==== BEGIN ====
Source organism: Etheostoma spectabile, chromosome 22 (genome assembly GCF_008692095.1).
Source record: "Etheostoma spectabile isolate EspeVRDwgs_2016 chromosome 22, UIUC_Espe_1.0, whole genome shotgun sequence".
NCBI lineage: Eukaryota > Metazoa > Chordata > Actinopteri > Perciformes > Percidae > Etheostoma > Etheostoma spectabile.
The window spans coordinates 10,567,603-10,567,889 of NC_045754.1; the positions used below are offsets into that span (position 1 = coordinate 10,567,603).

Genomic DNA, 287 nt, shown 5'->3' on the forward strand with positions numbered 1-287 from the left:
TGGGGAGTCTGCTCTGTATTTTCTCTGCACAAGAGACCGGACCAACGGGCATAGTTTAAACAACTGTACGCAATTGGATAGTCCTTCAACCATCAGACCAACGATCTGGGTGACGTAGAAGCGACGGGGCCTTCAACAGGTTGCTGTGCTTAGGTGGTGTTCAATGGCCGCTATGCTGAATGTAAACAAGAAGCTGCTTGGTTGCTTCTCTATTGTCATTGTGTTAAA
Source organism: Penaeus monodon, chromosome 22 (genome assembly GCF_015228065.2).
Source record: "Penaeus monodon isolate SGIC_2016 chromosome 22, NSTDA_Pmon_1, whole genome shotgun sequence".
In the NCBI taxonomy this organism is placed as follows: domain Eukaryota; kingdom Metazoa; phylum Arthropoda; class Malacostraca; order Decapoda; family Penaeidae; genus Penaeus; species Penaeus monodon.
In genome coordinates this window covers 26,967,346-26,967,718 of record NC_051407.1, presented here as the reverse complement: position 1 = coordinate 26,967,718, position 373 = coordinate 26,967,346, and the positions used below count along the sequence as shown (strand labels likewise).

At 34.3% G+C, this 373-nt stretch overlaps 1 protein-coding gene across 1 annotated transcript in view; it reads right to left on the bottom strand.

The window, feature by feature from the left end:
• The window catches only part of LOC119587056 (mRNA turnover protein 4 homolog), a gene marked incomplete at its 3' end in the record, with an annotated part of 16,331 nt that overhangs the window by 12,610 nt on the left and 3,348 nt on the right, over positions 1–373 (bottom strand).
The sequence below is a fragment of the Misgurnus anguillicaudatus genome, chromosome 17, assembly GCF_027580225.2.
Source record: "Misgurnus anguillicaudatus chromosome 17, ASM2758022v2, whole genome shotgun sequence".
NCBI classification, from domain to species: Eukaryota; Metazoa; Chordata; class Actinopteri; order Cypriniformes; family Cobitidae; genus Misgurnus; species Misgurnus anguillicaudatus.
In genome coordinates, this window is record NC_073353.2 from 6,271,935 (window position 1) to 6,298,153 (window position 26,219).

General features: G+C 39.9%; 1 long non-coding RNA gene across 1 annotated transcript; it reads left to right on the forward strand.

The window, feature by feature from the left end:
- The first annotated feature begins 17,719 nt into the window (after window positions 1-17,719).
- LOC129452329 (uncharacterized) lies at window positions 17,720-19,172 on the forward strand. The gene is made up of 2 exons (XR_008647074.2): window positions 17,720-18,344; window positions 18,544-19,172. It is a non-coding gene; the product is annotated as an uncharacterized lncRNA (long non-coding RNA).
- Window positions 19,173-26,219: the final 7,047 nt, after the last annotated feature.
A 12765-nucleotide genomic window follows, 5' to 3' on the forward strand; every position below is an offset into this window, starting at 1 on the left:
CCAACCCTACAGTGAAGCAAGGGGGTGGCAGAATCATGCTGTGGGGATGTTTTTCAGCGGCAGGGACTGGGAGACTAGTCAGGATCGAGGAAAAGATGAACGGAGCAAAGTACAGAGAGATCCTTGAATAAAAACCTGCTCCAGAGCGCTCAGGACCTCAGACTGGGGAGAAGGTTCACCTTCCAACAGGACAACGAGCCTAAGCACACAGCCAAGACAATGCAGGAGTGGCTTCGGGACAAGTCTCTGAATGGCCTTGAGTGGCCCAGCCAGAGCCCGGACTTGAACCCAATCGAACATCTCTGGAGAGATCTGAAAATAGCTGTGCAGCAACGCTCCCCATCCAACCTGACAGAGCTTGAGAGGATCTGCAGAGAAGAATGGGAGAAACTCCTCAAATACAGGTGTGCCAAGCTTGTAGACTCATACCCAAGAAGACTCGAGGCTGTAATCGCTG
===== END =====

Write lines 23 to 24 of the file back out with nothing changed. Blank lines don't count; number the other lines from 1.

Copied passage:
A 12765-nucleotide genomic window follows, 5' to 3' on the forward strand; every position below is an offset into this window, starting at 1 on the left:
CCAACCCTACAGTGAAGCAAGGGGGTGGCAGAATCATGCTGTGGGGATGTTTTTCAGCGGCAGGGACTGGGAGACTAGTCAGGATCGAGGAAAAGATGAACGGAGCAAAGTACAGAGAGATCCTTGAATAAAAACCTGCTCCAGAGCGCTCAGGACCTCAGACTGGGGAGAAGGTTCACCTTCCAACAGGACAACGAGCCTAAGCACACAGCCAAGACAATGCAGGAGTGGCTTCGGGACAAGTCTCTGAATGGCCTTGAGTGGCCCAGCCAGAGCCCGGACTTGAACCCAATCGAACATCTCTGGAGAGATCTGAAAATAGCTGTGCAGCAACGCTCCCCATCCAACCTGACAGAGCTTGAGAGGATCTGCAGAGAAGAATGGGAGAAACTCCTCAAATACAGGTGTGCCAAGCTTGTAGACTCATACCCAAGAAGACTCGAGGCTGTAATCGCTG